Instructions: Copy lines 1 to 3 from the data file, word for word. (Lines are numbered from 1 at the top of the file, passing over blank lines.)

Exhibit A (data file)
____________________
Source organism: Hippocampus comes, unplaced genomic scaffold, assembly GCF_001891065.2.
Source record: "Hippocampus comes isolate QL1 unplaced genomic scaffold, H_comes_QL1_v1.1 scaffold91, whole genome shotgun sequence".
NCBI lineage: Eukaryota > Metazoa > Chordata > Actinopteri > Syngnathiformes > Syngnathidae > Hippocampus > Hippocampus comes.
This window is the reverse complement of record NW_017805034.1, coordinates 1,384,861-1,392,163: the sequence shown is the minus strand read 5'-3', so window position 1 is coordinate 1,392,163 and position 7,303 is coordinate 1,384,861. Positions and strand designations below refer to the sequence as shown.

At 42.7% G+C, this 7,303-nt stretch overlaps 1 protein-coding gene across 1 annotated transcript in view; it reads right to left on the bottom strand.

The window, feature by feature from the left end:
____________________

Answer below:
Source organism: Hippocampus comes, unplaced genomic scaffold, assembly GCF_001891065.2.
Source record: "Hippocampus comes isolate QL1 unplaced genomic scaffold, H_comes_QL1_v1.1 scaffold91, whole genome shotgun sequence".
NCBI lineage: Eukaryota > Metazoa > Chordata > Actinopteri > Syngnathiformes > Syngnathidae > Hippocampus > Hippocampus comes.